Effects of refresher training on the use of manual vacuum aspiration in the treatment of incomplete abortions: a quasi-experimental study in Malawi.
Journal article, Peer reviewed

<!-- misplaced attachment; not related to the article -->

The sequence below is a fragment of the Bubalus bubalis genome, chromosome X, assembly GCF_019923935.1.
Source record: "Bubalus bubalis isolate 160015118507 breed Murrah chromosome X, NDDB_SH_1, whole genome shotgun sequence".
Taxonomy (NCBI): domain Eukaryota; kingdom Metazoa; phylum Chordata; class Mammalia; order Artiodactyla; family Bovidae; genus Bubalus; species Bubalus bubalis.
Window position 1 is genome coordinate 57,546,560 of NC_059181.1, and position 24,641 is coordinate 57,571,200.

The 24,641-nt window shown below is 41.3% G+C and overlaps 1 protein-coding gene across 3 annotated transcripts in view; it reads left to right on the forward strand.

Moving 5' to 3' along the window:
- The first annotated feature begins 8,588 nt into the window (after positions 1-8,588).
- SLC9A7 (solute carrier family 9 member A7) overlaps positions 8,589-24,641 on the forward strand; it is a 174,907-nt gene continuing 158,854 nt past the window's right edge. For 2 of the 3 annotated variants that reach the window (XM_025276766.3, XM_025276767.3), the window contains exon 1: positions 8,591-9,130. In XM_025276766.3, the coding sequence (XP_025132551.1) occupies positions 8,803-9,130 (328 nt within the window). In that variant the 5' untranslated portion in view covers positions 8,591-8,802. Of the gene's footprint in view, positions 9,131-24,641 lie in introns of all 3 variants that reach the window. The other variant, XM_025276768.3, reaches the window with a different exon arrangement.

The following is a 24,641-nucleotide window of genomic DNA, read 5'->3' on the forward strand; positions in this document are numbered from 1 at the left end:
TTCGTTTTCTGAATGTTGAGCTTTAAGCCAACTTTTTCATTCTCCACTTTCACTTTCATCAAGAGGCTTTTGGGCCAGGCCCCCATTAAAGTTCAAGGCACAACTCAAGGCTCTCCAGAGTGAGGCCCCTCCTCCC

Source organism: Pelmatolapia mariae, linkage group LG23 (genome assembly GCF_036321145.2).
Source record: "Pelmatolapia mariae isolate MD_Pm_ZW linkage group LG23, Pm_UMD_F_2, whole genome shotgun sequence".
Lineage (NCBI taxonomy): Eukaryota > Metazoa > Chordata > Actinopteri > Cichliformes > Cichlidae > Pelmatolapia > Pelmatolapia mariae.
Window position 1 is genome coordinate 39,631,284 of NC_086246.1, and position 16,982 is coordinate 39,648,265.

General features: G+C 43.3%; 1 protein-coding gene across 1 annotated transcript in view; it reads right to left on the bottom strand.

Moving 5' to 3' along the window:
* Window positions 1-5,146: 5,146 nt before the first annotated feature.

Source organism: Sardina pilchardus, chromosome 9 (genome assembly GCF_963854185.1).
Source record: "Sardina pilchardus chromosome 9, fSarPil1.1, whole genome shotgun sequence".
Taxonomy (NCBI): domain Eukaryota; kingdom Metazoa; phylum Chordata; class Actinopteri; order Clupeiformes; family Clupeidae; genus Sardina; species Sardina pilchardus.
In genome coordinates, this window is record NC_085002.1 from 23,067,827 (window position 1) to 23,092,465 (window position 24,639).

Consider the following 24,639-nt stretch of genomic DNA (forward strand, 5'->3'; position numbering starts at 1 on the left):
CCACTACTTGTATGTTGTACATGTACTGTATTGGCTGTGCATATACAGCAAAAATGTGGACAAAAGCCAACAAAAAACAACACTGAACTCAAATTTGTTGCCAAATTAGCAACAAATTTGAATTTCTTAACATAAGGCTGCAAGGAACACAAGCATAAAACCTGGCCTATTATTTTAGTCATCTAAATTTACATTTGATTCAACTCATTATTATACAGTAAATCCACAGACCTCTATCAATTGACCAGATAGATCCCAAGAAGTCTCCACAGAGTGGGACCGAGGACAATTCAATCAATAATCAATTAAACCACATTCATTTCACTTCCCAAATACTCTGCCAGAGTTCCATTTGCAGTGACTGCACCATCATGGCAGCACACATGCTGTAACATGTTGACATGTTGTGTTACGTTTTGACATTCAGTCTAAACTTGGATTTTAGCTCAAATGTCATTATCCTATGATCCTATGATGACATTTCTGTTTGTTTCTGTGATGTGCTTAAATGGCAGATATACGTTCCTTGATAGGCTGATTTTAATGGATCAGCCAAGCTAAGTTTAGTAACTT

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Introduction The maternal mortality ratio is decreasing globally, although it remains high in Malawi. Unsafe abortion is a major cause and treatment of complications after abortion is a big burden on the health system. Even though manual vacuum aspiration (MVA) is the recommended surgical treatment of incomplete abortions in the first trimester, many hospitals in Malawi continue to use sharp curettage. It is known to have more complications and is more expensive in the long run. The purpose of this study was to determine the effectiveness of a structured MVA training programme in the treatment of incomplete abortions in Malawi. Methods A quasi-experimental before-and-after study design was employed in an MVA training programme for health personnel at three hospitals in Southern Malawi. A total of 53 health personnel at the Queen Elizabeth Central Hospital and the district hospitals of Chikwawa and Chiradzulu (intervention hospitals) were trained in the use of MVA. Kamuzu Central Hospital in Lilongwe and the Thyolo District Hospital served as control institutions. Medical files for all women treated for an incomplete abortion at the study hospitals were reviewed before and after the intervention. Information on demographic and obstetric data and the type of treatment was collected. Results There was a significant increase in the use of MVA from 7.8% (95% CI 5.8 to 10.3) to 29.1% (95% CI 25.9 to 32.5) 1 year after the intervention. In comparison, we found a mere 3% increase in the control hospitals. Conclusions By providing a refresher training programme to health personnel who treat women with incomplete abortions, it was possible to increase the use of MVA as recommended in the Malawi national guidelines.